And speaking of colors, while the standard Grand Prix was available in a choice of twenty-two colors, this rare edition was offered only in Starlight Black and Polar (or Cameo) White, the latter, shown in the illustration above, being far and away the most common of the two.
Both were trimmed in Hurst’s distinctive Firefrost Gold paint. One Hurst insider admits there may have been one green example produced in 1972... the third and final year of SSJ production. Grand Prix’s aircraft-inspired interiors were trimmed in black, ivory, or sandalwood. Leather trim was optional for an additional $199.00.
Just who is ‘Hurst’? Well, you might say they’re a rather ‘shifty’ bunch. (Sorry, just couldn’t pass that one up!) Most of us ‘car guys and gals’ in my age group (post middle-age, pre-elderly) are very familiar with the name Hurst.
Known primarily as a manufacturer of superior quality and often innovative transmission shifters and of course the popular Hurst labeled T-handles that often topped them– the company was a huge and well-respected name back in the sixties and seventies and remains a significant player to this day. Many of you may also be familiar with the legendary Hurst Olds Cutlasses and 4-4-2s produced during this same period.
I was especially fond of those cars for it was during those years that my father Charley had given up his partnership in the service station and gone into full time sales for McKelvey-Kessler Oldsmobile in Ferguson, Missouri. The Hurst Olds of 1969 vintage, in white with gold trim, was a truly awesome muscle car in its day and remains a highly desirable collector car in today’s market.
The seventies was a rather dismal decade in American automotive history... if not American history in general. It was, after all, the disco era... and many of us were wearing polyester leisure suits as we reached over to switch on our lava lamps. (I remember wearing a mauve, three-piece suit on my wedding day back in the fall of ‘76, and I also a pair of ‘very berry’, platform shoes! I also had a lot more hair then as well!)
But let’s not go there. Back to the Grand Prix for 1970. Although the decade would see some rather garish styling disasters... foremost being the 5-MPH government imposed crash bumpers, of which GM and Ford examples were the most offensive. But at the turn of the decade, the ‘big three’, not to mention AMC, were pumping out some of the best-looking and best performing cars in the history of the American automobile industry.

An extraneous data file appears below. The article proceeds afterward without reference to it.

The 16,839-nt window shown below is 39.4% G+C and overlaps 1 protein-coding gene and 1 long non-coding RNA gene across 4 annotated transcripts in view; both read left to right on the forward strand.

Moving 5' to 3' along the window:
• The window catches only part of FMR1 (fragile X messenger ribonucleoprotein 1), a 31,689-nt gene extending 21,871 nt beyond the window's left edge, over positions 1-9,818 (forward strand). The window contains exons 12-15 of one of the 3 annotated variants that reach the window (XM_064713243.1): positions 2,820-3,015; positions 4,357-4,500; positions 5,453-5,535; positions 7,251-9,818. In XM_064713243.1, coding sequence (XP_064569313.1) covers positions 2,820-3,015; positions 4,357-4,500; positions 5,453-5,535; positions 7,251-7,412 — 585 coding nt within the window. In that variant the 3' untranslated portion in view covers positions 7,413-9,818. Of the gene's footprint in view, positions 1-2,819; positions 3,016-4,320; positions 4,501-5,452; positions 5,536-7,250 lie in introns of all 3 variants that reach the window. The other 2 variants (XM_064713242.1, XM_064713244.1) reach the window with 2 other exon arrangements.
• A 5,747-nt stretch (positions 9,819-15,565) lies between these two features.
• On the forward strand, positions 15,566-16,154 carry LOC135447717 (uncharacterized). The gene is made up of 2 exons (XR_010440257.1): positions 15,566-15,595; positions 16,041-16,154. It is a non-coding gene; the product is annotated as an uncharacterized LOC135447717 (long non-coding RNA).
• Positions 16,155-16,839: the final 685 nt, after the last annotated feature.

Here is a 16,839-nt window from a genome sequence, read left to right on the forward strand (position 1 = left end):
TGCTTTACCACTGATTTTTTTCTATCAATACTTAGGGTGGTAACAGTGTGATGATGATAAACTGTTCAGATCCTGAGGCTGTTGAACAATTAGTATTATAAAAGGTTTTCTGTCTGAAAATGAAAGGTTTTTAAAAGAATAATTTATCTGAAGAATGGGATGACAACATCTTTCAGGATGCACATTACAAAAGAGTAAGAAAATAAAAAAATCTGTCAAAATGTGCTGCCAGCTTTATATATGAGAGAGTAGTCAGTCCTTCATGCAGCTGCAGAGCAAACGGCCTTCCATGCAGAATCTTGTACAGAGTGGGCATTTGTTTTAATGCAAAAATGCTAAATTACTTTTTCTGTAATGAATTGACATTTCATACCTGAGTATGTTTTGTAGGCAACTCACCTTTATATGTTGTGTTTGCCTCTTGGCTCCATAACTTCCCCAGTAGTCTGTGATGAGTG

The Pontiac Grand Prix Hurst SSJ was distinctly different from its cousins in the Olds family. The folks at Oldsmobile made a very big deal over the Hurst edition Cutlass and 4-4-2 models, using them as showroom teasers to draw traffic into their dealerships. The Olds division was actively involved in the entire marketing process including production of printed support materials, brochures, magazine ads, etc.
The folks at Pontiac Motor Division, however, took a totally different approach. Once the Grand Prix left the factory on its way to Hurst Performance Research Corporation, the Pontiac team basically washed their hands of them, except for honoring the standard factory warranty. PMD didn’t even give Hurst a hand when it came to printed promotional materials, leaving print media advertising and sales brochure production to the folks at Hurst.
The buying process went something like this:
Shoppers would go to their local Pontiac dealership, sit down with a salesperson and fill out a factory order for a standard Pontiac Grand Prix coupe... selecting from one of two available engines, a 400 cubic inch (that’s 6.5 liters for you Gen-Xers in the crowd) V-8 rated at 350 horsepower or a 455 cubic inch (7.5 liters) mill which produced 370 ponies.
The next decision was just which transmission one wanted to button up behind these beefy engines. Believe it or not, the ‘standard-standard’ tranny was a three-speed synchromesh with column mounted shifter, but only 171 units, out of a total production of 65,750 Grand Prixs for 1970, had that transmission. Another 329 were fitted with a four-speed manual with floor mounted shift and the remaining 65,250 were equipped with GM’s Turbo Hydra-Matic for an extra $227.00.